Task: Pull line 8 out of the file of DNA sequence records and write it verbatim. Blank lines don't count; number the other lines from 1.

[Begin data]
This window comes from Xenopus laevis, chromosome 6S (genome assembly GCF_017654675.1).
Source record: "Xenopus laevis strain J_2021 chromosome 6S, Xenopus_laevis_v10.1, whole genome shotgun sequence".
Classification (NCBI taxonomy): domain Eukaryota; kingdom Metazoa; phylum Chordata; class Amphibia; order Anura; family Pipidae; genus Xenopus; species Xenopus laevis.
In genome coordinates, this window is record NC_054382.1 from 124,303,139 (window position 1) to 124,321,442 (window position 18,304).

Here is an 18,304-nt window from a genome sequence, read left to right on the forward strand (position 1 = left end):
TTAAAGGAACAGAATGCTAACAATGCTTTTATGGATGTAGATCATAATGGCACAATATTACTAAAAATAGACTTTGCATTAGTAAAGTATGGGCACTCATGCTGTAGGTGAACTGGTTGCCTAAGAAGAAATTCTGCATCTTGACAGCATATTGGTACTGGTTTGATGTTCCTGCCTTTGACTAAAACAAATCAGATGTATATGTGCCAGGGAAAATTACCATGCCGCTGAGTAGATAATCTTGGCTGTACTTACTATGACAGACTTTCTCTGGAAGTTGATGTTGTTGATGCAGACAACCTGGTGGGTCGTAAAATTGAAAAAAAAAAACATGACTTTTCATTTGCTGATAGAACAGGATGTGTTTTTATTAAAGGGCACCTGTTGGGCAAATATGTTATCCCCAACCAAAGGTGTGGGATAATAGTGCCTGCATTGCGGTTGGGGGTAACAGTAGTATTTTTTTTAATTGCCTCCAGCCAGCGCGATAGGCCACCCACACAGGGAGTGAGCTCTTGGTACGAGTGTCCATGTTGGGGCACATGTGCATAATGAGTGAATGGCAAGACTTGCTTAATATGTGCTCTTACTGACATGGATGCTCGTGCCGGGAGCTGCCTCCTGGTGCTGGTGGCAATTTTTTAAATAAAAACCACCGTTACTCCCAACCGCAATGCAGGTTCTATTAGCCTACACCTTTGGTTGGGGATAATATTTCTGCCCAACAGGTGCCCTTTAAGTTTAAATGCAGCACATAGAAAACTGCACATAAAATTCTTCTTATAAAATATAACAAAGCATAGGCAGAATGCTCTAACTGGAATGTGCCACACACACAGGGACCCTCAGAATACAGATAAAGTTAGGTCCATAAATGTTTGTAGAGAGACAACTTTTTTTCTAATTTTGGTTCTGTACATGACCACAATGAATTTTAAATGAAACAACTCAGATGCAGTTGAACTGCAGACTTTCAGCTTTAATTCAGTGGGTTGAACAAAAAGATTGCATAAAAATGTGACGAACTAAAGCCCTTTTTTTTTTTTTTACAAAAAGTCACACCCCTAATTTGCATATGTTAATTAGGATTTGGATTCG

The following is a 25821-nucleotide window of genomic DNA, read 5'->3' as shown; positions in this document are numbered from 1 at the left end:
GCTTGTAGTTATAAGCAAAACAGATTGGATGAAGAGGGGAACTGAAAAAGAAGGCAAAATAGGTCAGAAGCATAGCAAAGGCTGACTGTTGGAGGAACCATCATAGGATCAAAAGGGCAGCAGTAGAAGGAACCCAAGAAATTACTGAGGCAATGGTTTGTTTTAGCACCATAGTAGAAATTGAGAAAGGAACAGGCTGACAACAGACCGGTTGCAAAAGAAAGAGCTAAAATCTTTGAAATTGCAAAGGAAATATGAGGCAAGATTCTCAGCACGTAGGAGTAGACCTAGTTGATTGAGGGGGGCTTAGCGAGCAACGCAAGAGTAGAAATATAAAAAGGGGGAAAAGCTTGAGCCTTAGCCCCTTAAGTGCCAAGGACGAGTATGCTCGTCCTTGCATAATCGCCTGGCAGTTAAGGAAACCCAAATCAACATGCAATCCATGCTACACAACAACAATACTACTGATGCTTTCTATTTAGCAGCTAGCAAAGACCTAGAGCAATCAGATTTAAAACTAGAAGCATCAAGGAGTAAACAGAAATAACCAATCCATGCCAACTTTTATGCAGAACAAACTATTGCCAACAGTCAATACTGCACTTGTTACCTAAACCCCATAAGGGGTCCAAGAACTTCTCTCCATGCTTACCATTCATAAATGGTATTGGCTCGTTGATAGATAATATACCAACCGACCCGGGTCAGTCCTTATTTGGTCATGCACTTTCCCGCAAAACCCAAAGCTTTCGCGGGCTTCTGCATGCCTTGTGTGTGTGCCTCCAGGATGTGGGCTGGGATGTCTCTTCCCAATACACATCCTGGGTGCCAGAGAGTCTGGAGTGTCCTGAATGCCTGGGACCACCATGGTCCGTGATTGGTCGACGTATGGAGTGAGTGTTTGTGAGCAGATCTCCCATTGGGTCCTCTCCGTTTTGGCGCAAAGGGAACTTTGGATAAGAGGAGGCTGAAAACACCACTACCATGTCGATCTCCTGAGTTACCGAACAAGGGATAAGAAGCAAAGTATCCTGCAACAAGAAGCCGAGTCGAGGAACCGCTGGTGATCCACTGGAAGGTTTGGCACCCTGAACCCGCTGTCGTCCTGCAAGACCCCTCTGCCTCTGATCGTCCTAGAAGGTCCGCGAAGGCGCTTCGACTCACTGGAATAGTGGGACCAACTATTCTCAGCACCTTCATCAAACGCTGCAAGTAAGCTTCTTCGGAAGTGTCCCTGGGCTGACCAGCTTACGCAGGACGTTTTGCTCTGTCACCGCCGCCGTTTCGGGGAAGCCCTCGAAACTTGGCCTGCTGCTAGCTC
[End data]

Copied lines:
GCTTGTAGTTATAAGCAAAACAGATTGGATGAAGAGGGGAACTGAAAAAGAAGGCAAAATAGGTCAGAAGCATAGCAAAGGCTGACTGTTGGAGGAACCATCATAGGATCAAAAGGGCAGCAGTAGAAGGAACCCAAGAAATTACTGAGGCAATGGTTTGTTTTAGCACCATAGTAGAAATTGAGAAAGGAACAGGCTGACAACAGACCGGTTGCAAAAGAAAGAGCTAAAATCTTTGAAATTGCAAAGGAAATATGAGGCAAGATTCTCAGCACGTAGGAGTAGACCTAGTTGATTGAGGGGGGCTTAGCGAGCAACGCAAGAGTAGAAATATAAAAAGGGGGAAAAGCTTGAGCCTTAGCCCCTTAAGTGCCAAGGACGAGTATGCTCGTCCTTGCATAATCGCCTGGCAGTTAAGGAAACCCAAATCAACATGCAATCCATGCTACACAACAACAATACTACTGATGCTTTCTATTTAGCAGCTAGCAAAGACCTAGAGCAATCAGATTTAAAACTAGAAGCATCAAGGAGTAAACAGAAATAACCAATCCATGCCAACTTTTATGCAGAACAAACTATTGCCAACAGTCAATACTGCACTTGTTACCTAAACCCCATAAGGGGTCCAAGAACTTCTCTCCATGCTTACCATTCATAAATGGTATTGGCTCGTTGATAGATAATATACCAACCGACCCGGGTCAGTCCTTATTTGGTCATGCACTTTCCCGCAAAACCCAAAGCTTTCGCGGGCTTCTGCATGCCTTGTGTGTGTGCCTCCAGGATGTGGGCTGGGATGTCTCTTCCCAATACACATCCTGGGTGCCAGAGAGTCTGGAGTGTCCTGAATGCCTGGGACCACCATGGTCCGTGATTGGTCGACGTATGGAGTGAGTGTTTGTGAGCAGATCTCCCATTGGGTCCTCTCCGTTTTGGCGCAAAGGGAACTTTGGATAAGAGGAGGCTGAAAACACCACTACCATGTCGATCTCCTGAGTTACCGAACAAGGGATAAGAAGCAAAGTATCCTGCAACAAGAAGCCGAGTCGAGGAACCGCTGGTGATCCACTGGAAGGTTTGGCACCCTGAACCCGCTGTCGTCCTGCAAGACCCCTCTGCCTCTGATCGTCCTAGAAGGTCCGCGAAGGCGCTTCGACTCACTGGAATAGTGGGACCAACTATTCTCAGCACCTTCATCAAACGCTGCAAGTAAGCTTCTTCGGAAGTGTCCCTGGGCTGACCAGCTTACGCAGGACGTTTTGCTCTGTCACCGCCGCCGTTTCGGGGAAGCCCTCGAAACTTGGCCTGCTGCTAGCTC